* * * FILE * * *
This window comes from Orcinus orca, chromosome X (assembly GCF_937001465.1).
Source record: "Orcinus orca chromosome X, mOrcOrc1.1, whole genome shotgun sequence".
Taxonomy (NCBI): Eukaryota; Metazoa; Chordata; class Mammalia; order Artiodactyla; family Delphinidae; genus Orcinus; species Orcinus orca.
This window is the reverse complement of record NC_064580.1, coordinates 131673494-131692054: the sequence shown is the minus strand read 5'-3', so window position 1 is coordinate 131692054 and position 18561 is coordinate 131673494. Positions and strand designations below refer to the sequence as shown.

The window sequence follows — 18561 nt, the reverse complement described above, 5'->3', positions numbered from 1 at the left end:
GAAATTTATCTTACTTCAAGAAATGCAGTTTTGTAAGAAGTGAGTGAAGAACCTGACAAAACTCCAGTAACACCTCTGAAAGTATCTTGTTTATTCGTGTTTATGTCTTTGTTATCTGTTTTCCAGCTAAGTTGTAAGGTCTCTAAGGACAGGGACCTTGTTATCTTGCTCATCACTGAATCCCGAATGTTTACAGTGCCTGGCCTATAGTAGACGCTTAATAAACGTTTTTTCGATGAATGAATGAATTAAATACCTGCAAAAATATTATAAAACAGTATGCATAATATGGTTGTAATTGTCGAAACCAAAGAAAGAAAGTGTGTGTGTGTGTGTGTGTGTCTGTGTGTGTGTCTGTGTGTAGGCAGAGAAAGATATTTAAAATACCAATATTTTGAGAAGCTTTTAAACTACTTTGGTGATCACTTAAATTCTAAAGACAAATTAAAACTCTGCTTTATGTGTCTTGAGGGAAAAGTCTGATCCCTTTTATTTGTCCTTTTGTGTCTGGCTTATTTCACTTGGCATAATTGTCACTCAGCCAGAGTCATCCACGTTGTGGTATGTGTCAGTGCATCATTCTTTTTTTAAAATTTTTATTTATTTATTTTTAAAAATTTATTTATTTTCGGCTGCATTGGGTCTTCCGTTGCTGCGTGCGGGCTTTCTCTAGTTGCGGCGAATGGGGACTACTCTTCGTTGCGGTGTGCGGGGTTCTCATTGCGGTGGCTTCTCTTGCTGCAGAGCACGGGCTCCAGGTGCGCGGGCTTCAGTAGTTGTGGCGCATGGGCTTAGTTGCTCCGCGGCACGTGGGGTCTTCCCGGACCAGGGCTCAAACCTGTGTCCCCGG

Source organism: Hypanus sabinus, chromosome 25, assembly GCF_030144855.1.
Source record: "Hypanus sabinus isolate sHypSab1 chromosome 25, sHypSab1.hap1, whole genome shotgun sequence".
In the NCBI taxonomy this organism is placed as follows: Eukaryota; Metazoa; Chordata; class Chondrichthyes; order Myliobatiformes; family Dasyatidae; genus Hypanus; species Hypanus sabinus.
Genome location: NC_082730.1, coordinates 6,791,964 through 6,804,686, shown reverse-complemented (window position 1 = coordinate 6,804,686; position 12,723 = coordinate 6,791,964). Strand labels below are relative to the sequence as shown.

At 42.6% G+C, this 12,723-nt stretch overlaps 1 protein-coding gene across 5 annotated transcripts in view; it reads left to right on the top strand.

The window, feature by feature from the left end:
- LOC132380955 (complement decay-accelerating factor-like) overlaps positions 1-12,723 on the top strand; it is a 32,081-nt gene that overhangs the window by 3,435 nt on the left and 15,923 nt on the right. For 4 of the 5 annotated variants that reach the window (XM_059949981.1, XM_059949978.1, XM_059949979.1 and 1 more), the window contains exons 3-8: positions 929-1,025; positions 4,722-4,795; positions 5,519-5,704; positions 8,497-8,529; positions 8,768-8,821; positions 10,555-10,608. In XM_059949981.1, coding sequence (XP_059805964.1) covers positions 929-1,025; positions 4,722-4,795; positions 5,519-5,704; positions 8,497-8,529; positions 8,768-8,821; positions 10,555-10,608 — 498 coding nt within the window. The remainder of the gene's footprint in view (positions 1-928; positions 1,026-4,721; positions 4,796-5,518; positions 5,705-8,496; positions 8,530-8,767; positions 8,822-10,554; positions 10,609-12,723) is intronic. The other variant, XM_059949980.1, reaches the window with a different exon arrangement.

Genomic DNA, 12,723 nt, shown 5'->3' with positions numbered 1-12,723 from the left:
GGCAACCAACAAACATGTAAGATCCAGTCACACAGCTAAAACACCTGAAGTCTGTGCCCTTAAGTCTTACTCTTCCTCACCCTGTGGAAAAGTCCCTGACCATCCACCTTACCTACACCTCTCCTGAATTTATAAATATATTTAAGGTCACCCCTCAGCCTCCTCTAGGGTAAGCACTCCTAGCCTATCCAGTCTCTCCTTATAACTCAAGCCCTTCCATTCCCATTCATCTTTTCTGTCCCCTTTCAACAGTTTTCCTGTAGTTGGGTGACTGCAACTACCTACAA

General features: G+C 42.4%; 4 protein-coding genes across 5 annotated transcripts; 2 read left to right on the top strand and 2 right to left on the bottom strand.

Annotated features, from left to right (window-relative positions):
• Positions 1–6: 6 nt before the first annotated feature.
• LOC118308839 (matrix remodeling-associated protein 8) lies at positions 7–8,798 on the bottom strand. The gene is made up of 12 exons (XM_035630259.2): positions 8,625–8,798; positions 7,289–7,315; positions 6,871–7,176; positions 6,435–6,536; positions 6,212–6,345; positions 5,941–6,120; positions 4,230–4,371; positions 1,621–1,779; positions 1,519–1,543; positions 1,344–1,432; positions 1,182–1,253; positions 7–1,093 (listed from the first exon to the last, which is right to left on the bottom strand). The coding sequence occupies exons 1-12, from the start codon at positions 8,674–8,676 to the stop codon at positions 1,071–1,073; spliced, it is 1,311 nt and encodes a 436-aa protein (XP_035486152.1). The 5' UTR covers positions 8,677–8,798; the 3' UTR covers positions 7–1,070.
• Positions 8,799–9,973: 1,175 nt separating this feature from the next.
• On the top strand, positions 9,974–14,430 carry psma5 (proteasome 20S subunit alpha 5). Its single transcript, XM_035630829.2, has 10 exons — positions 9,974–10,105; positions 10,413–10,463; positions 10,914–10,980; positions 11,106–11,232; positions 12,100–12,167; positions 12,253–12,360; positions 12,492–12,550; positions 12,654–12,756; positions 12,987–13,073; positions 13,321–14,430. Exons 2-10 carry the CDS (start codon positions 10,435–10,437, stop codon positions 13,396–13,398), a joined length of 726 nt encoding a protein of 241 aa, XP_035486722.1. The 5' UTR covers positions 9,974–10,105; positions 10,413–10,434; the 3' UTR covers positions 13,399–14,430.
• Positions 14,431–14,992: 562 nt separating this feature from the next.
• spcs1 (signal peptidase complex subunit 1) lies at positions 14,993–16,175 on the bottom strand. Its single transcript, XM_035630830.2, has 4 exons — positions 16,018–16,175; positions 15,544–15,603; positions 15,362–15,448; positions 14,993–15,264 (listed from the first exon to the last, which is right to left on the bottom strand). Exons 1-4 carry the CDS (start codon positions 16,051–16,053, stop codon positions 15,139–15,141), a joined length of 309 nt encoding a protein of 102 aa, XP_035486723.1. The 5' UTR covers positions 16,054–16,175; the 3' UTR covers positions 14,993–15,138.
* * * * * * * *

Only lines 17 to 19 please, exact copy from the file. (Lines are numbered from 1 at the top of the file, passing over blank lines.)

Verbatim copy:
Annotated features, from left to right (window-relative positions):
• Positions 1–6: 6 nt before the first annotated feature.
• LOC118308839 (matrix remodeling-associated protein 8) lies at positions 7–8,798 on the bottom strand. The gene is made up of 12 exons (XM_035630259.2): positions 8,625–8,798; positions 7,289–7,315; positions 6,871–7,176; positions 6,435–6,536; positions 6,212–6,345; positions 5,941–6,120; positions 4,230–4,371; positions 1,621–1,779; positions 1,519–1,543; positions 1,344–1,432; positions 1,182–1,253; positions 7–1,093 (listed from the first exon to the last, which is right to left on the bottom strand). The coding sequence occupies exons 1-12, from the start codon at positions 8,674–8,676 to the stop codon at positions 1,071–1,073; spliced, it is 1,311 nt and encodes a 436-aa protein (XP_035486152.1). The 5' UTR covers positions 8,677–8,798; the 3' UTR covers positions 7–1,070.